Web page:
Sex ratio at LPS16

I did not have the chance to attend the latest ESA's Living Planet Symposium so I was curious to read Olivier's report. The picture in his post shows a crowded room... but what stroke me most is that it looks like 90% of the people in the room are middle-age men. There is no public data on the age or the sex of the participants to the LPS16. But there is a page on the LPS16 website listing all the authors.

A room at LPS16

A room at LPS16

I downloaded this page:


$ wget http://lps16.esa.int/page_programme_authors.php

 

Using a html parser one can extract the first names of each participant based on the fact that the first name and last name of each author are contained in the h2 tag:

 

$ hxselect -s '\n' -c 'h2' < page_programme_authors.php | uniq | cut -d, -f2 | cut -d ' ' -f2 > authors_firstname.csv

 

I had to pipe the output of hxselect to the uniq utility because some authors appear several times with different affiliations (for instance I counted five Jordi Ingladas in the author list). So I made the hypothesis that two different authors cannot have the same pair of {first name, last name}. The resulting list has 6931 authors (7383 if duplicates are not removed).
I found on the Internet the genderize API to easily determine the gender of a first name. The API is limited to a maximum of 10 names per request, so the API must be called in a loop to query more names. Also, the API is free, but limited to 1000 queries per day. This small python script prints the gender of the top first 999 authors in the list (I wasted one query to check that the API was working).


from gender import getGenders
import numpy as np
fnames=np.genfromtxt('authors_firstname.csv',dtype='str').tolist()
for i in range(len(fnames)/10):
    a=fnames[i*10:i*10+10]
    g=getGenders(a)
    print(g)

 

Among the first 999 authors in the list, the genderize API finds 687 males, 261 females and 51 "unknown". This corresponds to a sex ratio of 1 female to 2.6 males. In other words, 27% of the authors are women. According to UNESCO 28% of the world's researchers are women.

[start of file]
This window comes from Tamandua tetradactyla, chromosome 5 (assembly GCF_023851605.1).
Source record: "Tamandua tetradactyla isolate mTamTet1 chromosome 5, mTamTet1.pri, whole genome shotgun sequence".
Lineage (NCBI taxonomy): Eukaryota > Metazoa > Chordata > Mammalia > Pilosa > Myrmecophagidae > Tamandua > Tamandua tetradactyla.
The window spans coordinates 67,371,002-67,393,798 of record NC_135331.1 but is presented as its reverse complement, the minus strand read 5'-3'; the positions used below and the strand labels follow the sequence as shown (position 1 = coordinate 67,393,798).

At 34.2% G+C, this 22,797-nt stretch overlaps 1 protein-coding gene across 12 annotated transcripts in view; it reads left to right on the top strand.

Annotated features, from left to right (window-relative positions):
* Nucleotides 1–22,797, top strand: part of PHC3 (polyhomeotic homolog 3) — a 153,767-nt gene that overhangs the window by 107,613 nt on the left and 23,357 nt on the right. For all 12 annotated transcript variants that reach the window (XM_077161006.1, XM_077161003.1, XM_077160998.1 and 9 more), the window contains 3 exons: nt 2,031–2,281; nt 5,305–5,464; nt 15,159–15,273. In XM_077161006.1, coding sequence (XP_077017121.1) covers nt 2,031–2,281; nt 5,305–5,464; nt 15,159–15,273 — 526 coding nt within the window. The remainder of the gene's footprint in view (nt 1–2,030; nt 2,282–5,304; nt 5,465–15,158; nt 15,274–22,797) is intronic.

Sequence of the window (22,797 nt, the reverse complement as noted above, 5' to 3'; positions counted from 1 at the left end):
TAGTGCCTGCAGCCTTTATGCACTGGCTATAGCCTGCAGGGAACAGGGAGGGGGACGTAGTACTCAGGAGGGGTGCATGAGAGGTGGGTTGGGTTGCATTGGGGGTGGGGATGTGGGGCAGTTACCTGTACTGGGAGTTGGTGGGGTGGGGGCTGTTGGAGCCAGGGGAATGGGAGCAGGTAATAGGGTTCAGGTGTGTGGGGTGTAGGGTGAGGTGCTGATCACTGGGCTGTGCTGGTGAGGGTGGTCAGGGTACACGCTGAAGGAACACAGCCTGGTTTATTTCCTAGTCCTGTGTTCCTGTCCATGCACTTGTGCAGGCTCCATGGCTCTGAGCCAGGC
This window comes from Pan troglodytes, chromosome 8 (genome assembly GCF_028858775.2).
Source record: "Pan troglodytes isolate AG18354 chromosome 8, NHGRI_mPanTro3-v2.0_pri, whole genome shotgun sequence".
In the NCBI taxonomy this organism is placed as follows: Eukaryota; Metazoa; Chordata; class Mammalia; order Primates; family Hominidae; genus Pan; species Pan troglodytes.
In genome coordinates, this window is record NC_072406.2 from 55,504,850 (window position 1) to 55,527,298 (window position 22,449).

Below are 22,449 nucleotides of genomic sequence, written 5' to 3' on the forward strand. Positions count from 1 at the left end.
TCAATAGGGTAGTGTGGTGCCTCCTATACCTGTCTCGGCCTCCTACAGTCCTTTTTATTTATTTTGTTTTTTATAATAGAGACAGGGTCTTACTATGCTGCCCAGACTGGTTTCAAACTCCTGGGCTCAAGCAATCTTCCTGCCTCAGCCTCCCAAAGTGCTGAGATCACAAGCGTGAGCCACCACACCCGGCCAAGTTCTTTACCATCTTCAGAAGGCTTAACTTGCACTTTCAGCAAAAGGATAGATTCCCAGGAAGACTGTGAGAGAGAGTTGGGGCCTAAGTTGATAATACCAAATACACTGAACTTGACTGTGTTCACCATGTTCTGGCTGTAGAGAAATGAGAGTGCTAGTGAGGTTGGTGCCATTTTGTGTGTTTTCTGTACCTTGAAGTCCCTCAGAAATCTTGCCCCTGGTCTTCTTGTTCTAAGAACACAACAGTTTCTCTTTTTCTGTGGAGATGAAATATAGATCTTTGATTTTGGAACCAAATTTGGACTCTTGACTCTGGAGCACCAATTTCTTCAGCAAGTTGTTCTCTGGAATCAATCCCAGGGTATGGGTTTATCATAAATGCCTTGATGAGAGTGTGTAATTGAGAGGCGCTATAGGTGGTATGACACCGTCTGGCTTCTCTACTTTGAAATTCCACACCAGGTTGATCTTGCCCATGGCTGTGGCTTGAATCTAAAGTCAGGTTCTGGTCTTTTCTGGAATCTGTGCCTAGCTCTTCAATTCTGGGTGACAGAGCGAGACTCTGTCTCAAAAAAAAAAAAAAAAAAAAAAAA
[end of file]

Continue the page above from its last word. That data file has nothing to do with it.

Estimated proportion of male and female authors at Living Planet Symposium 2016

This is a very crude analysis of the gender balance since I did not account for transgender people. However, it seems that the gender balance at LPS16 was not as bad as I thought at first sight... But it could be better!

Posted under: In English

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5 comments

  • Olivier Hagolle on 19/05/2016 at 07:39 said:

    Dear Simon,
    thanks a lot for this reproducible research post ! In your initial survey of the photograph, could you tell us which API you used to tell the gender from the haircut ?
    Olivier

  • Simon Gascoin on 19/05/2016 at 08:56 said:

    I used an advanced expert visual analysis based on the Normalized Difference Haircut Index (NDHI).

  • Alexandre Bouvet on 19/05/2016 at 09:20 said:

    "The picture in his post shows a crowded room... but what stroke me most is that it looks like that 90% of the people in the room are middle-age men."

    Or maybe all the girls are in the front rows and you can't see them in the picture, which is taken from the back of the room? It makes sense, as I am the speaker in this picture... or maybe I have to live with the idea of being followed by an audience of middle-aged men!

  • Stéphane Mermoz on 23/05/2016 at 14:55 said:

    It is more likely that the attendance of these belettes is due to the fact that they were waiting for my talk, just in the next session, to ensure to get a seat!

  • Simon Gascoin on 23/05/2016 at 15:12 said:

    Dear Dr Mermoz, the main motivation of this post was to promote the participation of women to science, not to stimulate your endocrine system.

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